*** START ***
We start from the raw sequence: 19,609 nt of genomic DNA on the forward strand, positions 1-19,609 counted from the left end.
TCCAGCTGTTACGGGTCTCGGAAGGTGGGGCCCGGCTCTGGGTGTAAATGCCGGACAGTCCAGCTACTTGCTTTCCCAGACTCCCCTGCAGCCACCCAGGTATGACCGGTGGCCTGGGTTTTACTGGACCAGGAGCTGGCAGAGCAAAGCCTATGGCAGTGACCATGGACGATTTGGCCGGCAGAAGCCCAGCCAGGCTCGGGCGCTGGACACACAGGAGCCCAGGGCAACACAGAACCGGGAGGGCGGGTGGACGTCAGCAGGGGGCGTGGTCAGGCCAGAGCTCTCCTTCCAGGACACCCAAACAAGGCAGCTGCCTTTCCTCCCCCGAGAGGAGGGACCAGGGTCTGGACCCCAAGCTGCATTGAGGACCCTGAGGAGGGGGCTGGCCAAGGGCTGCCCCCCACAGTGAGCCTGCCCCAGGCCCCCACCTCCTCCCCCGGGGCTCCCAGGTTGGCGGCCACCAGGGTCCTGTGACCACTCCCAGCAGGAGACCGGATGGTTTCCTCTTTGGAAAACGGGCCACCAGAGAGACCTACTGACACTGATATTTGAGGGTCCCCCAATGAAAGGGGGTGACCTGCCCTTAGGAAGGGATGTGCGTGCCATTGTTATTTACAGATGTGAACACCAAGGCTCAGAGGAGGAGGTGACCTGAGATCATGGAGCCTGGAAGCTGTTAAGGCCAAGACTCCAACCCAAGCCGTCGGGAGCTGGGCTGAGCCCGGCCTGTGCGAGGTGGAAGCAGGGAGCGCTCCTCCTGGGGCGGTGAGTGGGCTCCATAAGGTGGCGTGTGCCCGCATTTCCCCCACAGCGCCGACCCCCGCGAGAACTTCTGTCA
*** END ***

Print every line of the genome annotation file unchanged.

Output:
We start from the raw sequence: 19,609 nt of genomic DNA on the forward strand, positions 1-19,609 counted from the left end.
TCCAGCTGTTACGGGTCTCGGAAGGTGGGGCCCGGCTCTGGGTGTAAATGCCGGACAGTCCAGCTACTTGCTTTCCCAGACTCCCCTGCAGCCACCCAGGTATGACCGGTGGCCTGGGTTTTACTGGACCAGGAGCTGGCAGAGCAAAGCCTATGGCAGTGACCATGGACGATTTGGCCGGCAGAAGCCCAGCCAGGCTCGGGCGCTGGACACACAGGAGCCCAGGGCAACACAGAACCGGGAGGGCGGGTGGACGTCAGCAGGGGGCGTGGTCAGGCCAGAGCTCTCCTTCCAGGACACCCAAACAAGGCAGCTGCCTTTCCTCCCCCGAGAGGAGGGACCAGGGTCTGGACCCCAAGCTGCATTGAGGACCCTGAGGAGGGGGCTGGCCAAGGGCTGCCCCCCACAGTGAGCCTGCCCCAGGCCCCCACCTCCTCCCCCGGGGCTCCCAGGTTGGCGGCCACCAGGGTCCTGTGACCACTCCCAGCAGGAGACCGGATGGTTTCCTCTTTGGAAAACGGGCCACCAGAGAGACCTACTGACACTGATATTTGAGGGTCCCCCAATGAAAGGGGGTGACCTGCCCTTAGGAAGGGATGTGCGTGCCATTGTTATTTACAGATGTGAACACCAAGGCTCAGAGGAGGAGGTGACCTGAGATCATGGAGCCTGGAAGCTGTTAAGGCCAAGACTCCAACCCAAGCCGTCGGGAGCTGGGCTGAGCCCGGCCTGTGCGAGGTGGAAGCAGGGAGCGCTCCTCCTGGGGCGGTGAGTGGGCTCCATAAGGTGGCGTGTGCCCGCATTTCCCCCACAGCGCCGACCCCCGCGAGAACTTCTGTCA